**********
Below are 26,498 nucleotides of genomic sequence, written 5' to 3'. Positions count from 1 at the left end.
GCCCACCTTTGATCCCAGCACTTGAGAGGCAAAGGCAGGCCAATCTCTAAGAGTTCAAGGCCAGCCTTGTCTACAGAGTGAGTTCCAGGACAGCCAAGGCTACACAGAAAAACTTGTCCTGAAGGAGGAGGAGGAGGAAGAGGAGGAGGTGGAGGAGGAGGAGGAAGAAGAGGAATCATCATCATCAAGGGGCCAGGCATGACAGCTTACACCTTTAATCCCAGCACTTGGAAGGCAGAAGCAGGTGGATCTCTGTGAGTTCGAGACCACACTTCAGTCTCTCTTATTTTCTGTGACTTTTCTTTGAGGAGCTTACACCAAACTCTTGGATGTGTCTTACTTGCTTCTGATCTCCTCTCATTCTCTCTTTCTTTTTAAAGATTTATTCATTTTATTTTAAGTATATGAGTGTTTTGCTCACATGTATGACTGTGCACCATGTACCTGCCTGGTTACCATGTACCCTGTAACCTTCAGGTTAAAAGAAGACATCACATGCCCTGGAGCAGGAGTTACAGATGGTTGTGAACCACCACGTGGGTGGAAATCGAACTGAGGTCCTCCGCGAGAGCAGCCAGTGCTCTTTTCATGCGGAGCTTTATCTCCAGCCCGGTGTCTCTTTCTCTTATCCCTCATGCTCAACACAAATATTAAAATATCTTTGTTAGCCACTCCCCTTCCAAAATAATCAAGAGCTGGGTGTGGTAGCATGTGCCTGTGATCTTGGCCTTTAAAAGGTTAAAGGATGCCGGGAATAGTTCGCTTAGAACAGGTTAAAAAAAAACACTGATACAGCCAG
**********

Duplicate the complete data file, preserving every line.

Below are 26,498 nucleotides of genomic sequence, written 5' to 3'. Positions count from 1 at the left end.
GCCCACCTTTGATCCCAGCACTTGAGAGGCAAAGGCAGGCCAATCTCTAAGAGTTCAAGGCCAGCCTTGTCTACAGAGTGAGTTCCAGGACAGCCAAGGCTACACAGAAAAACTTGTCCTGAAGGAGGAGGAGGAGGAAGAGGAGGAGGTGGAGGAGGAGGAGGAAGAAGAGGAATCATCATCATCAAGGGGCCAGGCATGACAGCTTACACCTTTAATCCCAGCACTTGGAAGGCAGAAGCAGGTGGATCTCTGTGAGTTCGAGACCACACTTCAGTCTCTCTTATTTTCTGTGACTTTTCTTTGAGGAGCTTACACCAAACTCTTGGATGTGTCTTACTTGCTTCTGATCTCCTCTCATTCTCTCTTTCTTTTTAAAGATTTATTCATTTTATTTTAAGTATATGAGTGTTTTGCTCACATGTATGACTGTGCACCATGTACCTGCCTGGTTACCATGTACCCTGTAACCTTCAGGTTAAAAGAAGACATCACATGCCCTGGAGCAGGAGTTACAGATGGTTGTGAACCACCACGTGGGTGGAAATCGAACTGAGGTCCTCCGCGAGAGCAGCCAGTGCTCTTTTCATGCGGAGCTTTATCTCCAGCCCGGTGTCTCTTTCTCTTATCCCTCATGCTCAACACAAATATTAAAATATCTTTGTTAGCCACTCCCCTTCCAAAATAATCAAGAGCTGGGTGTGGTAGCATGTGCCTGTGATCTTGGCCTTTAAAAGGTTAAAGGATGCCGGGAATAGTTCGCTTAGAACAGGTTAAAAAAAAACACTGATACAGCCAG